Senator Juan "Chuy" Hinojosa filed six senate bills on the first day of the 85th Texas Legislature pre-filing period. Senator Hinojosa's early round of bills focus on veterans, public health and safety, civil liberties, criminal justice, and fiscal accountability. The 85th Texas Legislature will convene January 10, 2017.
Senator Hinojosa issued a statement on each of the six bills pre-filed:
1. Senate Bill 154 - Relating to the establishment by the Texas Workforce Commission of a career and technical education workforce specialist pilot program.
As the demand increases for middle-skilled jobs that require Career Technical Education (CTE), our community colleges and high schools fill a critical role in the effort to prepare students with the work skills they need to compete. SB 154 would establish a CTE workforce specialist pilot program at the Texas Workforce Commission so that workforce development specialists can provide career services to students at public high schools in designated regions, and to direct those students toward high-demand, skilled occupations experiencing existing or projected workforce shortages in Texas.
2. Senate Bill 155 - Relating to cardiac assessments of participants in extracurricular athletic activities sponsored or sanctioned by the University Interscholastic League.
Traditional physical examinations, which students undergo before participating in an athletic activity sponsored or sanctioned by the University Interscholastic League, are not sufficient for detecting underlying cardiac abnormalities that can lead to sudden cardiac death. Studies show that sudden cardiac death is a leading cause of death in athletes and that competitive athletes are at higher risk. SB 155 provides a method for identifying our student athletes who are at risk for sudden cardiac death by requiring a student to receive an electrocardiogram (ECG) before the student's participation in a UIL activity.
3. Senate Bill 156 - Relating to the state's burden of proof in certain criminal asset forfeiture proceedings.
SB 156 raises the burden of proof from a preponderance of evidence to a clear and convincing standard the state must prove in asset forfeiture cases. The heightened legal burden placed on the state will not interfere with our law enforcement agencies' ability to do their jobs, is an important protection for Texans' property rights and civil liberties.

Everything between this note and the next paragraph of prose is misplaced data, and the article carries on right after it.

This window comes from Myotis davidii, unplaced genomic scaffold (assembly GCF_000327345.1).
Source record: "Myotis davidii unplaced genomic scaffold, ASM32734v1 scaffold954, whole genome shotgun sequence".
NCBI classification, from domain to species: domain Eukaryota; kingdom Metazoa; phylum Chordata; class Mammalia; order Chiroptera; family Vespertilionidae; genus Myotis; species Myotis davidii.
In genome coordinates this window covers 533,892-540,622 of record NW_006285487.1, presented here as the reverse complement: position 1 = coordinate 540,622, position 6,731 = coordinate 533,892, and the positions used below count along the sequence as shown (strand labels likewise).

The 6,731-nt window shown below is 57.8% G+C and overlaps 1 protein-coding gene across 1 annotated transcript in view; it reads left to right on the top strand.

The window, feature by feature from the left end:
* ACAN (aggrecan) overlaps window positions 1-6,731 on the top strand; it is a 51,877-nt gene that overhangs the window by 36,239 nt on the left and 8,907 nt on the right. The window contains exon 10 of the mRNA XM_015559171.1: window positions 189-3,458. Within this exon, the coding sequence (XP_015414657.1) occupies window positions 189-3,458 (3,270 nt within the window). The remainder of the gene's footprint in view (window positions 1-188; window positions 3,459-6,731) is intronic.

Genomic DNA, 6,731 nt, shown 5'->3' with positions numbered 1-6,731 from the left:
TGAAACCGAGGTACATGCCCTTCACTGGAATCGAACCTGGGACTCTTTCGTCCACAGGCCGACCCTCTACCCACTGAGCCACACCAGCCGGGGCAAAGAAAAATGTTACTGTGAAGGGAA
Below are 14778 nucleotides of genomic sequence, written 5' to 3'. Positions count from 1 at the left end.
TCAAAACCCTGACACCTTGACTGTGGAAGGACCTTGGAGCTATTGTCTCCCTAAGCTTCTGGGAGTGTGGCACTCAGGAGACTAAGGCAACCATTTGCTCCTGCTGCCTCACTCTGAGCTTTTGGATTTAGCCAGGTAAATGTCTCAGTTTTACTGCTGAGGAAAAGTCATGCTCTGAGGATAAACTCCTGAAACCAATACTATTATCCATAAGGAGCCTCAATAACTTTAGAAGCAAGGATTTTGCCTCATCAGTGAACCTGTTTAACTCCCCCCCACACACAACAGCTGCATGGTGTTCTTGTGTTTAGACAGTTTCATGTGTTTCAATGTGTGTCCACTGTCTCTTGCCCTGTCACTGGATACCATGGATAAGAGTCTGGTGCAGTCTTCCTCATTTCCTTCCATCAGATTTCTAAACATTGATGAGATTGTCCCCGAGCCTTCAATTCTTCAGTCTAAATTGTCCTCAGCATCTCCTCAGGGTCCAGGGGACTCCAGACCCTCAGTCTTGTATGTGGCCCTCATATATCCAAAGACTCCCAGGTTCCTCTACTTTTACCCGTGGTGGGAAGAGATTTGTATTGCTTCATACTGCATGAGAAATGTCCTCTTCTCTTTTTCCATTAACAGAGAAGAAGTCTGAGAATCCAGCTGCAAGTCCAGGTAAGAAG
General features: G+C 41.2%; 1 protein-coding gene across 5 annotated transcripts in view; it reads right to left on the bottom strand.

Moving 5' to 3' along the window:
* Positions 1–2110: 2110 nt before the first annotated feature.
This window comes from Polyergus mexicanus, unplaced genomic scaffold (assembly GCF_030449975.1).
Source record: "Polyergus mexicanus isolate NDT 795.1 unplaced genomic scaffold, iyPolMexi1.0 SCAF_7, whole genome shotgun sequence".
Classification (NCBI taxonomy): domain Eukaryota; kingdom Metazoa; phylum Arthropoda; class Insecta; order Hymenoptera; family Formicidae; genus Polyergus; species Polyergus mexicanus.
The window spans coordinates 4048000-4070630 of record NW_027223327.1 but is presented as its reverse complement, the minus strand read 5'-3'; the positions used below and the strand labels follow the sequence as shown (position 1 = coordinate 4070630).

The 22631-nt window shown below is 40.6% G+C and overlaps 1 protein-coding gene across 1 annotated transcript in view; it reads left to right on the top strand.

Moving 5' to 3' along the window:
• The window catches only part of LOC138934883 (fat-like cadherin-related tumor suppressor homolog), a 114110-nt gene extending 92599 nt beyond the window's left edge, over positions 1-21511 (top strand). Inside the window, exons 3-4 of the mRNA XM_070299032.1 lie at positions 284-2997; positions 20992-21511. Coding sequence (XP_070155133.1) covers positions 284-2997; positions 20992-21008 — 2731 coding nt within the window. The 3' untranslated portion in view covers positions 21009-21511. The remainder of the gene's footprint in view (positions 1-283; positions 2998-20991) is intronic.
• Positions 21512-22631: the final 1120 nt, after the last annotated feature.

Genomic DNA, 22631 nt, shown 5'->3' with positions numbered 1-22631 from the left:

4. Senate Bill 157 - Relating to certain statutory changes to reflect same-sex marriages, including the repeal of the statutory prohibition against the recognition of a civil union or similar relationship entered into in another state between two persons of the same sex.
This legislation will repeal Texas' unconstitutional ban on same-sex marriage. While the U.S. Supreme Court's landmark Obergefell v. Hodges decision last year is now the law of the land, it is time our state constitution and laws reflect that. All Texas couples must be allowed the freedom to marry, build a family, and be treated with dignity and respect.
5. Senate Bill 158 - Relating to the creation of an open burn pit registry for certain services members and veterans.
Our goal is to create a Texas Open Burn Pit Registry to help service members, veterans, medical providers, and the VA determine the effects of exposure to open air burn pits. Much like the Agent Orange and Gulf War registries, the registry will serve as a critical tool in examining this new type of toxic exposure to help stop medical misdiagnoses that often leads to denials of benefits and financial hardships for so many veterans. This registry will also serve as an outreach tool and critical resource to veterans and their families by providing information to available programs while collecting valuable data to help understand the effects of exposure to chemicals while serving in foreign lands.
6. Senate Bill 159 - relating to excepting certain appropriations from computations regarding the constitutional limitation on the rate of growth of appropriations.
As responsible stewards of taxpayer dollars we need to rein in our dependence on debt by paying off our current outstanding obligations. Texas' Constitutional Spending Limit ties our hands on our ability to pay-down our debt when we have healthy General Revenue balances and a strong Rainy Day Fund because appropriations for debt service is counted towards the constitutional spending cap. SB 159 offers a common sense approach to paying off current obligations so that we can have the flexibility to pay-down our state debt without going against the spending limit.